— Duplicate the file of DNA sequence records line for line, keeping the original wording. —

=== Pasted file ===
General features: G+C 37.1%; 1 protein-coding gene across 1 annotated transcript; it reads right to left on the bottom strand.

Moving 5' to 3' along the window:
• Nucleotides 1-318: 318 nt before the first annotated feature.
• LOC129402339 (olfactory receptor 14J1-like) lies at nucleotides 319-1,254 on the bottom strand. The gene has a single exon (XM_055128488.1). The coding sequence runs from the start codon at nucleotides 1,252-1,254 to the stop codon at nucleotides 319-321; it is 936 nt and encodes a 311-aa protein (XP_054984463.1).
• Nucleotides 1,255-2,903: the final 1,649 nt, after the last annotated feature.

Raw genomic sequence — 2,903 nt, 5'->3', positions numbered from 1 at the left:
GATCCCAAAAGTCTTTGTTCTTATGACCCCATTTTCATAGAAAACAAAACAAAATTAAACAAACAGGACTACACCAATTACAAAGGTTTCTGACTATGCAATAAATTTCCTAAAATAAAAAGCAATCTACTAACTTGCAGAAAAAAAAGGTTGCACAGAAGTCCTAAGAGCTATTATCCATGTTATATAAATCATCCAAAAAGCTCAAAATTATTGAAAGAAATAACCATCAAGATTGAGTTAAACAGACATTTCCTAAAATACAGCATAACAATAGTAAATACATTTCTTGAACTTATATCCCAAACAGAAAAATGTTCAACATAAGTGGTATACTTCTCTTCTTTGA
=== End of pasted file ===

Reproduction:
General features: G+C 37.1%; 1 protein-coding gene across 1 annotated transcript; it reads right to left on the bottom strand.

Moving 5' to 3' along the window:
• Nucleotides 1-318: 318 nt before the first annotated feature.
• LOC129402339 (olfactory receptor 14J1-like) lies at nucleotides 319-1,254 on the bottom strand. The gene has a single exon (XM_055128488.1). The coding sequence runs from the start codon at nucleotides 1,252-1,254 to the stop codon at nucleotides 319-321; it is 936 nt and encodes a 311-aa protein (XP_054984463.1).
• Nucleotides 1,255-2,903: the final 1,649 nt, after the last annotated feature.

Raw genomic sequence — 2,903 nt, 5'->3', positions numbered from 1 at the left:
GATCCCAAAAGTCTTTGTTCTTATGACCCCATTTTCATAGAAAACAAAACAAAATTAAACAAACAGGACTACACCAATTACAAAGGTTTCTGACTATGCAATAAATTTCCTAAAATAAAAAGCAATCTACTAACTTGCAGAAAAAAAAGGTTGCACAGAAGTCCTAAGAGCTATTATCCATGTTATATAAATCATCCAAAAAGCTCAAAATTATTGAAAGAAATAACCATCAAGATTGAGTTAAACAGACATTTCCTAAAATACAGCATAACAATAGTAAATACATTTCTTGAACTTATATCCCAAACAGAAAAATGTTCAACATAAGTGGTATACTTCTCTTCTTTGA